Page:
Down To Business: Mr. Kundra, Welcome To The Fishbowl
An FBI raid on the federal CIO's former offices may be the least of his problems.
President Obama has made the first of his two big IT appointments, naming Vivek Kundra federal CIO. The selection of Kundra, former CTO of the District of Columbia, was Washington's worst-kept secret, but still under wraps is who will take on the more macro-oriented job of fed CTO--and how those two tech chiefs (please don't call them "czars") will work together.
As fed CIO, operating under the White House Office of Management and Budget, Kundra will focus on how government agencies buy, use, manage, and coordinate information technology. That's a monumental undertaking; each of those agencies has its own CIO and technology slant. But at least the administration has set aside matters of national IT policy and competitiveness (trade, innovation, labor) for the federal CTO. The worry was that Obama would task one tech chief with so many priorities that he wouldn't know where to start, much as the president's trying to revive the economy, transform health care, fix education, and cool the environment in his first 100 days.
Nonetheless, the 34-year-old Kundra has his hands full. So far, he's talked a lot about how his team is scrutinizing spending and projects "line by line," but he's still loath to touch the federal government's $71 billion IT budget. As my colleague Nick Hoover notes from his sit-down interview with the fed CIO last week, Kundra's relationships with the various agency CIOs--who report to agency heads as well as Kundra--will be critical. One tech vendor CEO I spoke with who's close to the Washington scene doesn't think Kundra has a prayer of hacking through the bureaucracy and influencing how those CIOs spend their budgets. Federal agencies have a hard enough time sharing basic information, notes a report from the Markle Foundation.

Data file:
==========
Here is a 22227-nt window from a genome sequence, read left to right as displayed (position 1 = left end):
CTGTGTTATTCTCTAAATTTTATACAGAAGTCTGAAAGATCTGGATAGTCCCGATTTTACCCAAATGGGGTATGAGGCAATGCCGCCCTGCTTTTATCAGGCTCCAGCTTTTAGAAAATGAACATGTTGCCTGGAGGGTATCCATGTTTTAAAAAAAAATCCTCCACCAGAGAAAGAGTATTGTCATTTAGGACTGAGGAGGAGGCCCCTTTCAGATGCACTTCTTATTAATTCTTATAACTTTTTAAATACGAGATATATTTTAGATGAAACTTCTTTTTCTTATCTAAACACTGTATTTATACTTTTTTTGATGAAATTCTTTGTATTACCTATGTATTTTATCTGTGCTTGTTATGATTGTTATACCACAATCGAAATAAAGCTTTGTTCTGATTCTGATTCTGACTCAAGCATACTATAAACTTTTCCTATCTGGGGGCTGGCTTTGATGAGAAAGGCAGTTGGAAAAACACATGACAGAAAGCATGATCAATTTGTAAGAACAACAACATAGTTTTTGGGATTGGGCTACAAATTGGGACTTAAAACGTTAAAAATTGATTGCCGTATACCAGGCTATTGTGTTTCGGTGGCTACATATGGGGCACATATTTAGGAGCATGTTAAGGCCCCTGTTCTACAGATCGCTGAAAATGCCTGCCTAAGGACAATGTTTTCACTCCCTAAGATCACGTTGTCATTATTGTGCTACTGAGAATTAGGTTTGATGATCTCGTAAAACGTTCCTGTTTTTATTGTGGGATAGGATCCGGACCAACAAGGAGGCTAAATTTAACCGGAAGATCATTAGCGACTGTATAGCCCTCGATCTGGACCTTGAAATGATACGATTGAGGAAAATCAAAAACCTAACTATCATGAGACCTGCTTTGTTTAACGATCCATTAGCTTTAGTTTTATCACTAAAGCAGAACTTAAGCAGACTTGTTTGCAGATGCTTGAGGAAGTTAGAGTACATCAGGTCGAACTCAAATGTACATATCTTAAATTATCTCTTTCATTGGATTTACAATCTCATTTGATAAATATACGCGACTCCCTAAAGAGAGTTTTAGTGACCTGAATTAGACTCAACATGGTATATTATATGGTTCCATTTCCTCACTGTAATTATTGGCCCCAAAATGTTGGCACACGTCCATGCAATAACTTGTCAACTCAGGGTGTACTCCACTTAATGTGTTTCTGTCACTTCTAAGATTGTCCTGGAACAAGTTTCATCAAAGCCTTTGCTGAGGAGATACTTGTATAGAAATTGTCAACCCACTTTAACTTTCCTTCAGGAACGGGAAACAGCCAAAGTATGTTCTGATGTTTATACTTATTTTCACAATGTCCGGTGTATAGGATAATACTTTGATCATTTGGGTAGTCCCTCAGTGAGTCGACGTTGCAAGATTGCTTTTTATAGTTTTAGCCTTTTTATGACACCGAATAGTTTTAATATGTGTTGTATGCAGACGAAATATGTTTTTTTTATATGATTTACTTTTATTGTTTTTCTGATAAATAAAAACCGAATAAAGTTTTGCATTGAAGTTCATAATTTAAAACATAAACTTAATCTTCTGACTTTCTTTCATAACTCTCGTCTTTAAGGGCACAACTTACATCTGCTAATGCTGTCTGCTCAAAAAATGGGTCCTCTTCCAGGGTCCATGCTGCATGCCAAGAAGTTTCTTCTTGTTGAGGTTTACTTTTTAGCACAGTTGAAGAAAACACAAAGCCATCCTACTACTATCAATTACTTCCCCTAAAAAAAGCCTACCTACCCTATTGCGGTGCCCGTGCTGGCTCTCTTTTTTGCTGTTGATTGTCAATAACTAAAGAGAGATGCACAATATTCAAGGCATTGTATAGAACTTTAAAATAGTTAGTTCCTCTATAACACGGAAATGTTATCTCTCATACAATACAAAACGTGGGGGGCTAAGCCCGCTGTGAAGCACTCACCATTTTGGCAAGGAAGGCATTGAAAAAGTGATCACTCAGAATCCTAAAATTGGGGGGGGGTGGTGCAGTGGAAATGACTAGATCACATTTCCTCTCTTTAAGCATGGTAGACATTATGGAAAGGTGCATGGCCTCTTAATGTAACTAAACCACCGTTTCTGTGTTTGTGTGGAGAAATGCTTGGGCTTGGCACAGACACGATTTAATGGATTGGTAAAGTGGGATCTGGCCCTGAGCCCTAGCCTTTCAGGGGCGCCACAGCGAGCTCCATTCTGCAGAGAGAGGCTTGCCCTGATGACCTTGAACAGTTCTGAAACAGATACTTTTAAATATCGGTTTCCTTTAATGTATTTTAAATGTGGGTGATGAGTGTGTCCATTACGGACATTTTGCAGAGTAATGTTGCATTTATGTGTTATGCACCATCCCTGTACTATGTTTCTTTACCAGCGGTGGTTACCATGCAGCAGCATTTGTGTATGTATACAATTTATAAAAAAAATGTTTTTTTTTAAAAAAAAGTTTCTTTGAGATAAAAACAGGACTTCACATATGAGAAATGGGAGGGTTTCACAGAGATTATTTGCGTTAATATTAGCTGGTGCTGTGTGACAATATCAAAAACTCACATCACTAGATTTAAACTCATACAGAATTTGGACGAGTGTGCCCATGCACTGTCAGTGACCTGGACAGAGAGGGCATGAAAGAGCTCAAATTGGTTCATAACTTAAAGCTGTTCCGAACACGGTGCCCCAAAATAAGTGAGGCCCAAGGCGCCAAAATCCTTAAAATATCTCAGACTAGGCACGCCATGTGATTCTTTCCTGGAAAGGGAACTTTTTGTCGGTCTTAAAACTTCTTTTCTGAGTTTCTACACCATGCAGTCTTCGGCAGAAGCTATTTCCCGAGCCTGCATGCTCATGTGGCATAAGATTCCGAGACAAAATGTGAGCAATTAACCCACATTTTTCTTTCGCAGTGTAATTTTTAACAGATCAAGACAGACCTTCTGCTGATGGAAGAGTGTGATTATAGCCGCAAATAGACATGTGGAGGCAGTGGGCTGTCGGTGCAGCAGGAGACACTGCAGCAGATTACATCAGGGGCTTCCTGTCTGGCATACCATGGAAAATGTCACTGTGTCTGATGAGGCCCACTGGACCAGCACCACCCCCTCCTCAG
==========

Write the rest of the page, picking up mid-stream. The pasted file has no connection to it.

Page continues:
At least Kundra knows his way around Washington. Before his two-year stint as the capital city's CTO, he was assistant secretary of commerce and technology for nearby Virginia, and earlier he served as director of infrastructure technology for the Washington suburb of Arlington, Va.
On the other hand, Kundra isn't so rooted in the government IT bureaucracy that he won't be able to bring fresh ideas to the fed CIO post. As D.C. CTO, he made his name as an early adopter of Google's Web apps and as a proponent of open source, social networking, and cloud computing. Kundra's portfolio management approach to IT involved hiring analysts to track projects, killing the ones going nowhere and freeing up capital for those with the most upside. There will be ample opportunity to exercise that disciplined approach across government agencies--if other CIOs will pay heed.
All in all, Kundra's resumé is fairly short. In D.C., he ran a 600-person staff and oversaw 86 agencies, but it wasn't a world-class IT organization. Earlier in his career, as VP of marketing for Evincible Software, which specialized in identity management, and as CEO of Creostar, where he advised clients on IT governance and strategy, he did gain experience with how technology is developed and sold, but those were small, niche companies.
Now Kundra oversees the world's biggest IT budget and bureaucracy, a job he lobbied for. A week after he started, the FBI raided his former D.C. CTO office as part of an employee corruption probe, though Kundra wasn't a target of the investigation.